Using Remote Sensing to Monitor and Predict the Inundation of the Abu Simbel Temples, Egypt
The Abu Simbel temples, commissioned by Ramesses II in Upper Egypt, are vulnerable to inundation due to the ancient structure’s proximity to the Nile River. Because of the rapid rise of water in the Lake Nasser reservoir, large swaths of land are becoming submerged. In order to monitor the recession of the peninsula in which the structure is located on, remote sensing techniques were employed. Using Landsat 5, 7, and 8 multispectral images coupled with SRTM data, change detection and risk maps were created in order to inspect the changes in the reservoir water line from the years 1985 to 2016. Due to the strong absorption of water in the mid-infrared spectral channel of the satellite images, land-water segregation was possible. In addition, two different scenarios of reservoir rise, 1-meter and 3-meter, were tested to forecast possible effects. A series of statistical calculations were conducted to predict the amount of future inundation in the years 2020 and 2030 using the R software. Results showed that there was a 60 meter retreat of the shoreline over the last 30 years for some segments of the peninsula and its surrounding areas, and an annual shoreline retreat rate of up to ~2 meters.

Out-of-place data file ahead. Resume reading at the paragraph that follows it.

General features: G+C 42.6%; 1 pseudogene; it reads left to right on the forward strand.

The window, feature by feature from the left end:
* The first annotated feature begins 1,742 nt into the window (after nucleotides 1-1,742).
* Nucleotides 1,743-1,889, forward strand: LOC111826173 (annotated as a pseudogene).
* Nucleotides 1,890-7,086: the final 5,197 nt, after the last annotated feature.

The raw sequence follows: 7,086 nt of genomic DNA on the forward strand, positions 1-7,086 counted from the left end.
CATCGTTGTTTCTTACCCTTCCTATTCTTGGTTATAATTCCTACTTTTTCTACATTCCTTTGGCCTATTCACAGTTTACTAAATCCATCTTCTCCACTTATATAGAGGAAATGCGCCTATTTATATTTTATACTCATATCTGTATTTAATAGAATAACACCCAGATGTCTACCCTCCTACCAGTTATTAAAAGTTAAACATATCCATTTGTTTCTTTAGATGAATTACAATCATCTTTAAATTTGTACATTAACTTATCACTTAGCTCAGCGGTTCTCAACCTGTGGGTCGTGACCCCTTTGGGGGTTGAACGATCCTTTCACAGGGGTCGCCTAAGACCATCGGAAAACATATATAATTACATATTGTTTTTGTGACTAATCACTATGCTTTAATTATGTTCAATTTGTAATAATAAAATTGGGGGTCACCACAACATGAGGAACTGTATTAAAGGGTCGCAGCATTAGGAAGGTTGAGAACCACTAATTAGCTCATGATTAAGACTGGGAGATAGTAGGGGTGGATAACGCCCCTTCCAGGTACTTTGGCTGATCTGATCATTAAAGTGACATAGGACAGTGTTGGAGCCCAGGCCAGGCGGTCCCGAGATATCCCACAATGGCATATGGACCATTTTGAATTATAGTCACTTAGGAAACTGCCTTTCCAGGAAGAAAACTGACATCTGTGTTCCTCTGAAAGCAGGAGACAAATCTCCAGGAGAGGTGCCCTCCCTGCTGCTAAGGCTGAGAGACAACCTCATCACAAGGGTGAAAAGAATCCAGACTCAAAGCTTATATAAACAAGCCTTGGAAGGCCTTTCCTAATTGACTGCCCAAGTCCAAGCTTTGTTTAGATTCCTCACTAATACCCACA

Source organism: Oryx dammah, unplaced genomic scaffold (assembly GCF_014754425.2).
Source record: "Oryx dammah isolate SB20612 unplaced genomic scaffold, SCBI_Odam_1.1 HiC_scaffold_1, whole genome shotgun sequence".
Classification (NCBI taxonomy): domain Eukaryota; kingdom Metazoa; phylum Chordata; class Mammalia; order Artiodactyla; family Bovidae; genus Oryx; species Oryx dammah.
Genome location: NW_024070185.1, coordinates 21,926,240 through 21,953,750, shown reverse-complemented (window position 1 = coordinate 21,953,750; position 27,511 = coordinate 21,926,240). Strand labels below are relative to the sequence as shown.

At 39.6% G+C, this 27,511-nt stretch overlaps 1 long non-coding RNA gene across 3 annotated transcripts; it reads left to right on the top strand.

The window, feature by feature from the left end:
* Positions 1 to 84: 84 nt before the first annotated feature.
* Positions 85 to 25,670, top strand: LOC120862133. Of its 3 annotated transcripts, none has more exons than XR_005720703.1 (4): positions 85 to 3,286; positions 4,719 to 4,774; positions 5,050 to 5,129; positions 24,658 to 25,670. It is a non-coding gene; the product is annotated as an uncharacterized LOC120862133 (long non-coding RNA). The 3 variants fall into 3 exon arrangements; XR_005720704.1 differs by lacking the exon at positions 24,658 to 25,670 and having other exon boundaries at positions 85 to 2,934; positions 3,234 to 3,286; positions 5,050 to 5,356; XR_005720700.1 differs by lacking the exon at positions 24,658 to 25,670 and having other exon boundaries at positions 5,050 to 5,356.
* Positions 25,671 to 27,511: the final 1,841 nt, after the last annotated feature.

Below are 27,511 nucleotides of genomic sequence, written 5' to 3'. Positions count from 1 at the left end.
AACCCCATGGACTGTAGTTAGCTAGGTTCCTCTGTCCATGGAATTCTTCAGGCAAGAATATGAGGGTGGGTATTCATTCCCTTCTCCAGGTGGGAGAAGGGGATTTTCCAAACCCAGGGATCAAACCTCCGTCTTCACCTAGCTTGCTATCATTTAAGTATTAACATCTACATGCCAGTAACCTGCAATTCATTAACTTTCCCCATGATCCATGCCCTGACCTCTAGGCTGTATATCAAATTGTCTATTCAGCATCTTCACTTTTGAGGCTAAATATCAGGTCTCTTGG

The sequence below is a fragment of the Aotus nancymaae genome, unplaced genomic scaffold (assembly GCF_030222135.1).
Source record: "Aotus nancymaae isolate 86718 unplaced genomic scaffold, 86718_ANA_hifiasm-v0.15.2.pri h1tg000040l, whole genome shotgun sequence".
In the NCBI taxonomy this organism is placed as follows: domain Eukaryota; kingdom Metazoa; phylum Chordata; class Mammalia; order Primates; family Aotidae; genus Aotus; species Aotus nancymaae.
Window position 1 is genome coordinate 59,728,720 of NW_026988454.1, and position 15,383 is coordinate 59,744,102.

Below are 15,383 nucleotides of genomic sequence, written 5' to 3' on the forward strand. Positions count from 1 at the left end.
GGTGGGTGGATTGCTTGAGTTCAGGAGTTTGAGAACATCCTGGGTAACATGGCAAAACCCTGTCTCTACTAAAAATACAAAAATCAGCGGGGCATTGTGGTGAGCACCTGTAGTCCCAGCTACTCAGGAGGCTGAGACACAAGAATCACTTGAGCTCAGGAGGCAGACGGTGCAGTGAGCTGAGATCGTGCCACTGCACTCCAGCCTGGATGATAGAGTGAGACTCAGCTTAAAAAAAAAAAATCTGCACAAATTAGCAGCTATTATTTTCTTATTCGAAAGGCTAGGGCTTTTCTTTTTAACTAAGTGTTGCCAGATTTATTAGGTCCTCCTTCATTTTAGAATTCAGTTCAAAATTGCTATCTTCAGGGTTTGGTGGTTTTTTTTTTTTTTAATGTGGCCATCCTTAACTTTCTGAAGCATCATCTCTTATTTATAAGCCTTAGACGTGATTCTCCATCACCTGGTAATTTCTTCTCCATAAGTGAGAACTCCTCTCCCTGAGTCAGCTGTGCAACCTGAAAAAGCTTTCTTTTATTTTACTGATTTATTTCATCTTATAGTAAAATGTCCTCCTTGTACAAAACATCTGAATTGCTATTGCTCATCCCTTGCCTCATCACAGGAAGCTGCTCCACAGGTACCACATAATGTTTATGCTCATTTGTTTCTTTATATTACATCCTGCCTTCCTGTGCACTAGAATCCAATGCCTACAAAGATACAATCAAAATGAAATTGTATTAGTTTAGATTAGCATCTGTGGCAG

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Using Remote Sensing to Monitor and Predict the Inundation of the Abu Simbel Temples, Egypt. Raghda El-Behaedi, Douglas Gamble, Eman Ghoneim, Eleanora Reber. Presented at The 81st Annual Meeting of the Society for American Archaeology, Vancouver, British Columbia. 2017 ( tDAR id: 429252)
min long: -18.809; min lat: -38.823 ; max long: 53.262; max lat: 38.823 ;
Abstract Id(s): 16322